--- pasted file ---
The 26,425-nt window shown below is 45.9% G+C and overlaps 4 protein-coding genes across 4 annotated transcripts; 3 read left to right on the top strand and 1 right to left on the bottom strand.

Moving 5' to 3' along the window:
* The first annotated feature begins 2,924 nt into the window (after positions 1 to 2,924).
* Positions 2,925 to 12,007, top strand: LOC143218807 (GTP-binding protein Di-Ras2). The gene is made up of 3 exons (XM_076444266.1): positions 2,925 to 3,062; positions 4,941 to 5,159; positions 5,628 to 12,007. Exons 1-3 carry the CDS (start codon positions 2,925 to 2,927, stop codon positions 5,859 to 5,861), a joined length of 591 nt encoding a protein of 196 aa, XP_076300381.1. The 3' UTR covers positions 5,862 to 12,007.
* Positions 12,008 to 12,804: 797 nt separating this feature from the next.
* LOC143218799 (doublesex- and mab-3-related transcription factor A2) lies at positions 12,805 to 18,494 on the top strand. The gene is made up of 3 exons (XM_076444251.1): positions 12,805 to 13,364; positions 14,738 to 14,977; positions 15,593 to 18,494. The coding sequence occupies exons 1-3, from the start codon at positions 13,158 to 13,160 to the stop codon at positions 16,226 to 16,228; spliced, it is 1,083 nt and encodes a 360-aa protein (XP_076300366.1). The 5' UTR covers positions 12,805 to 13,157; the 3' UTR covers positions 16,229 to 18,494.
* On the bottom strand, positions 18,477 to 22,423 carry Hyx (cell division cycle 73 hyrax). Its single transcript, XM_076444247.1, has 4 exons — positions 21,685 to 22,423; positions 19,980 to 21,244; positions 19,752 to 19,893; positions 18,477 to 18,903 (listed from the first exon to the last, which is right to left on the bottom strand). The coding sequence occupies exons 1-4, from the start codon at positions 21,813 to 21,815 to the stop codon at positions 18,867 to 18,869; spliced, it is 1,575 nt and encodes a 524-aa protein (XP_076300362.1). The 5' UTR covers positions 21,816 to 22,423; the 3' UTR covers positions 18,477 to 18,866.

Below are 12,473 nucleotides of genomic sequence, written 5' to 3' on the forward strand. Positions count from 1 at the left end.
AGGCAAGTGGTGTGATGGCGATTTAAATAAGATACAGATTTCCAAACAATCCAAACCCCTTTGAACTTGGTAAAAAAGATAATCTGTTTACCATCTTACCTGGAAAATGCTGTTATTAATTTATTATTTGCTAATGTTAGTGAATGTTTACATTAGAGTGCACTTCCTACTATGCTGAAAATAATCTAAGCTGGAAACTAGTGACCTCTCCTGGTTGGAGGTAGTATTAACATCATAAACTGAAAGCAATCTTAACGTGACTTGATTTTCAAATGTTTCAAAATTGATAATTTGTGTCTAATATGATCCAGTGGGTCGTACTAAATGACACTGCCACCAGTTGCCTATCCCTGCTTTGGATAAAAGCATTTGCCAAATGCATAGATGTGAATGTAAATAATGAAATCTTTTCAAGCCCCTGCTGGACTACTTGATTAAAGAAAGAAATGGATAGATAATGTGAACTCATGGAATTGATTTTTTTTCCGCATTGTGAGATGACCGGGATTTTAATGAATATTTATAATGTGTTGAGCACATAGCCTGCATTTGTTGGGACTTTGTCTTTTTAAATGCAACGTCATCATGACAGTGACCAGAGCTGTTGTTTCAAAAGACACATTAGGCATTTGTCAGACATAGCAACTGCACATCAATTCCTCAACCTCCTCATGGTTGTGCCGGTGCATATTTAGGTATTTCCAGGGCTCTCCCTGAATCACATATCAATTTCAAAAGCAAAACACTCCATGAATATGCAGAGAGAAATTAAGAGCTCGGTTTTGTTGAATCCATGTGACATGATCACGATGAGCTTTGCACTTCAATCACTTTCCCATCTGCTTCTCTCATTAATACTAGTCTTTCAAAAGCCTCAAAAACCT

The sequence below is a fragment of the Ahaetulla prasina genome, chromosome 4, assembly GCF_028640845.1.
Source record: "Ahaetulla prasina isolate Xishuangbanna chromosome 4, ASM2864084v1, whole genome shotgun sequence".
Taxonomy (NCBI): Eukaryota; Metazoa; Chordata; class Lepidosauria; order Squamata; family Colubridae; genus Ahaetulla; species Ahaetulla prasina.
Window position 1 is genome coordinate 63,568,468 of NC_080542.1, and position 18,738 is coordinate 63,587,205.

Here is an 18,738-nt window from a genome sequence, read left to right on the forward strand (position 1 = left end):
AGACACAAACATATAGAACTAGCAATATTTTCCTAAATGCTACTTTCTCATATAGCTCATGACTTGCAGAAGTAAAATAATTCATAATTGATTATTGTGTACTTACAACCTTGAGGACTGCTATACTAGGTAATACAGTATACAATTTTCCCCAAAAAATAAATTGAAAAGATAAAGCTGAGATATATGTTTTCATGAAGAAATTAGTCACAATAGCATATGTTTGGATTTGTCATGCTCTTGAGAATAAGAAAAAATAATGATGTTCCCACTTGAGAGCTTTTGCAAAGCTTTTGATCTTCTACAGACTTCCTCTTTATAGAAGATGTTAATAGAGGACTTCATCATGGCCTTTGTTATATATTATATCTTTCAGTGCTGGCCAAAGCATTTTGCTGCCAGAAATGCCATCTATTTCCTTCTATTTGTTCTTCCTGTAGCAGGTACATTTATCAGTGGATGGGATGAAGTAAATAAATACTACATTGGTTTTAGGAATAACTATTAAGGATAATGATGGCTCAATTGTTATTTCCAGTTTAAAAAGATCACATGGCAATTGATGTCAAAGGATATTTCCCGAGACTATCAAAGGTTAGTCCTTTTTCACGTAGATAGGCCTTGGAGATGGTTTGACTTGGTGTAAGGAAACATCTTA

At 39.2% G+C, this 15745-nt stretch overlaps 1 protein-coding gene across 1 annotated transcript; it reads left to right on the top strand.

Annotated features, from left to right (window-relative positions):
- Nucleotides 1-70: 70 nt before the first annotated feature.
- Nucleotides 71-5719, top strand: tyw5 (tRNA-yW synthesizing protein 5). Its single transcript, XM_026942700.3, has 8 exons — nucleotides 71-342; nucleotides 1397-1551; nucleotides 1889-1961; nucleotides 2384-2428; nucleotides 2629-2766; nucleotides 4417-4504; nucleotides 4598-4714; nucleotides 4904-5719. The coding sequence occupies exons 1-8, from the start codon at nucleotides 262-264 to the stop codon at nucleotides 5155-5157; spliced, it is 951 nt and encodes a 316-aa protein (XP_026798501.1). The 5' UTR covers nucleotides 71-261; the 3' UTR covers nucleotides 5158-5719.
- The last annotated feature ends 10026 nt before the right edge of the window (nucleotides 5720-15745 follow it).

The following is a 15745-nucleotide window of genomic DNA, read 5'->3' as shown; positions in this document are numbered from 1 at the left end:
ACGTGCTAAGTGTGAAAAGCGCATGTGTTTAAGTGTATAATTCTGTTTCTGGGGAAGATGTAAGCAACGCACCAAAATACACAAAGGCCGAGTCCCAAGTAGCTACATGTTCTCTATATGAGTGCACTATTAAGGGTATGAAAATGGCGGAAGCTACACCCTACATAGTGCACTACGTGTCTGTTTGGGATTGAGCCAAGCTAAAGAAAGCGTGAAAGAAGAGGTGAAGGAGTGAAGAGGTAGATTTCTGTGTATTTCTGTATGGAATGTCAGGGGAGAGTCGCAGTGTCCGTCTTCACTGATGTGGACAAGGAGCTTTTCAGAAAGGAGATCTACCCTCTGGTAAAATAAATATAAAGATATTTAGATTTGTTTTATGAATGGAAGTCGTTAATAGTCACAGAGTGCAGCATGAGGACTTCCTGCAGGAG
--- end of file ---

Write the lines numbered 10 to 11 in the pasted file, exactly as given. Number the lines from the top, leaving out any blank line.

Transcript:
The sequence below is a fragment of the Ahaetulla prasina genome, chromosome 4, assembly GCF_028640845.1.
Source record: "Ahaetulla prasina isolate Xishuangbanna chromosome 4, ASM2864084v1, whole genome shotgun sequence".